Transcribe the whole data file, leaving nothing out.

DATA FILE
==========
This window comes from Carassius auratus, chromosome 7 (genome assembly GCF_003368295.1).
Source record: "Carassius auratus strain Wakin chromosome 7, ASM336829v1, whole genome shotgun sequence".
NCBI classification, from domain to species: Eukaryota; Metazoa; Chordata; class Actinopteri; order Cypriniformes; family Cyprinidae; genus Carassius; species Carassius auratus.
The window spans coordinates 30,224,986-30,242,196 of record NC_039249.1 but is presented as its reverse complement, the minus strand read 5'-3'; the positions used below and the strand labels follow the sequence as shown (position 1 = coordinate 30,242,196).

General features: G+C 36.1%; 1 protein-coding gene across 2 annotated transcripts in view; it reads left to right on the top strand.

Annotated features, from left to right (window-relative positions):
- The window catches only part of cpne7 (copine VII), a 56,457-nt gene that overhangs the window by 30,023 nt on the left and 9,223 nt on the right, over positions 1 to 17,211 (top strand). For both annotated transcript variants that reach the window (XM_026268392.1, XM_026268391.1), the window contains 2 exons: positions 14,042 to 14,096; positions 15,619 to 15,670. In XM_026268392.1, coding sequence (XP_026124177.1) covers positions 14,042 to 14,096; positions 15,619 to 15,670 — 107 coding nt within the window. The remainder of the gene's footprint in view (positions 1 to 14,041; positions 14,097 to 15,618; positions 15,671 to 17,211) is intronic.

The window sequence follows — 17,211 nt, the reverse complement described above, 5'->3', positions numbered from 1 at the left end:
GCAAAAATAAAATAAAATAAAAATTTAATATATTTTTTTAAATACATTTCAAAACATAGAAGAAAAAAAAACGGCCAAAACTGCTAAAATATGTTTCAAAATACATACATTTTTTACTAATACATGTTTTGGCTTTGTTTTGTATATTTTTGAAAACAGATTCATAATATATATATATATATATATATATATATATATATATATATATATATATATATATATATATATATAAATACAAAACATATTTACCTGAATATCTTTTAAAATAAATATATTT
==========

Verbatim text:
This window comes from Carassius auratus, chromosome 7 (genome assembly GCF_003368295.1).
Source record: "Carassius auratus strain Wakin chromosome 7, ASM336829v1, whole genome shotgun sequence".
NCBI classification, from domain to species: Eukaryota; Metazoa; Chordata; class Actinopteri; order Cypriniformes; family Cyprinidae; genus Carassius; species Carassius auratus.
The window spans coordinates 30,224,986-30,242,196 of record NC_039249.1 but is presented as its reverse complement, the minus strand read 5'-3'; the positions used below and the strand labels follow the sequence as shown (position 1 = coordinate 30,242,196).

General features: G+C 36.1%; 1 protein-coding gene across 2 annotated transcripts in view; it reads left to right on the top strand.

Annotated features, from left to right (window-relative positions):
- The window catches only part of cpne7 (copine VII), a 56,457-nt gene that overhangs the window by 30,023 nt on the left and 9,223 nt on the right, over positions 1 to 17,211 (top strand). For both annotated transcript variants that reach the window (XM_026268392.1, XM_026268391.1), the window contains 2 exons: positions 14,042 to 14,096; positions 15,619 to 15,670. In XM_026268392.1, coding sequence (XP_026124177.1) covers positions 14,042 to 14,096; positions 15,619 to 15,670 — 107 coding nt within the window. The remainder of the gene's footprint in view (positions 1 to 14,041; positions 14,097 to 15,618; positions 15,671 to 17,211) is intronic.

The window sequence follows — 17,211 nt, the reverse complement described above, 5'->3', positions numbered from 1 at the left end:
GCAAAAATAAAATAAAATAAAAATTTAATATATTTTTTTAAATACATTTCAAAACATAGAAGAAAAAAAAACGGCCAAAACTGCTAAAATATGTTTCAAAATACATACATTTTTTACTAATACATGTTTTGGCTTTGTTTTGTATATTTTTGAAAACAGATTCATAATATATATATATATATATATATATATATATATATATATATATATATATATATATATATATATATAAATACAAAACATATTTACCTGAATATCTTTTAAAATAAATATATTT